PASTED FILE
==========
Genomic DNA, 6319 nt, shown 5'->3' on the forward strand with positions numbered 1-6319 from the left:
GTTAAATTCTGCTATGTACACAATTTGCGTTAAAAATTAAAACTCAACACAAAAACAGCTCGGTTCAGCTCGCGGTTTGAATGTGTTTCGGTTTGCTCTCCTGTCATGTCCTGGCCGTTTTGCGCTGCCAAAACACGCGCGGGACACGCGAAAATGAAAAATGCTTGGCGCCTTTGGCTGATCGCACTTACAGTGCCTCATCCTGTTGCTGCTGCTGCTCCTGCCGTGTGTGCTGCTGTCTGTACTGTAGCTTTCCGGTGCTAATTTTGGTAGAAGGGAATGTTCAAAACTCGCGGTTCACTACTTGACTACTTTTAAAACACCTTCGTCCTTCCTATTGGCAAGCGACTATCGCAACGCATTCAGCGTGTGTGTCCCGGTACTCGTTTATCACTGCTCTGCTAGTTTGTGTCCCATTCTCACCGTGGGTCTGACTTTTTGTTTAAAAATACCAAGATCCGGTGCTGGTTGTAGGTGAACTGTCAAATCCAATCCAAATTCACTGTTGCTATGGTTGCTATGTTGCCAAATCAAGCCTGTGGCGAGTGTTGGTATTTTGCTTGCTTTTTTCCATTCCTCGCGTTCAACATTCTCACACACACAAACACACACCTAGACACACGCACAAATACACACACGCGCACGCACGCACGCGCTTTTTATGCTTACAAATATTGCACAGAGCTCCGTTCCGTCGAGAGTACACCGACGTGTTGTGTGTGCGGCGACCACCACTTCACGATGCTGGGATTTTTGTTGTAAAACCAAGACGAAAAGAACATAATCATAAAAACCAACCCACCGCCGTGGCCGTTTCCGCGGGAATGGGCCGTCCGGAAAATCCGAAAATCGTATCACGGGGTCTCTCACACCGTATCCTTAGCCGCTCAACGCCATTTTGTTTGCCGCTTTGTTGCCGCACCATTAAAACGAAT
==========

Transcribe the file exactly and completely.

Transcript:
Genomic DNA, 6319 nt, shown 5'->3' on the forward strand with positions numbered 1-6319 from the left:
GTTAAATTCTGCTATGTACACAATTTGCGTTAAAAATTAAAACTCAACACAAAAACAGCTCGGTTCAGCTCGCGGTTTGAATGTGTTTCGGTTTGCTCTCCTGTCATGTCCTGGCCGTTTTGCGCTGCCAAAACACGCGCGGGACACGCGAAAATGAAAAATGCTTGGCGCCTTTGGCTGATCGCACTTACAGTGCCTCATCCTGTTGCTGCTGCTGCTCCTGCCGTGTGTGCTGCTGTCTGTACTGTAGCTTTCCGGTGCTAATTTTGGTAGAAGGGAATGTTCAAAACTCGCGGTTCACTACTTGACTACTTTTAAAACACCTTCGTCCTTCCTATTGGCAAGCGACTATCGCAACGCATTCAGCGTGTGTGTCCCGGTACTCGTTTATCACTGCTCTGCTAGTTTGTGTCCCATTCTCACCGTGGGTCTGACTTTTTGTTTAAAAATACCAAGATCCGGTGCTGGTTGTAGGTGAACTGTCAAATCCAATCCAAATTCACTGTTGCTATGGTTGCTATGTTGCCAAATCAAGCCTGTGGCGAGTGTTGGTATTTTGCTTGCTTTTTTCCATTCCTCGCGTTCAACATTCTCACACACACAAACACACACCTAGACACACGCACAAATACACACACGCGCACGCACGCACGCGCTTTTTATGCTTACAAATATTGCACAGAGCTCCGTTCCGTCGAGAGTACACCGACGTGTTGTGTGTGCGGCGACCACCACTTCACGATGCTGGGATTTTTGTTGTAAAACCAAGACGAAAAGAACATAATCATAAAAACCAACCCACCGCCGTGGCCGTTTCCGCGGGAATGGGCCGTCCGGAAAATCCGAAAATCGTATCACGGGGTCTCTCACACCGTATCCTTAGCCGCTCAACGCCATTTTGTTTGCCGCTTTGTTGCCGCACCATTAAAACGAAT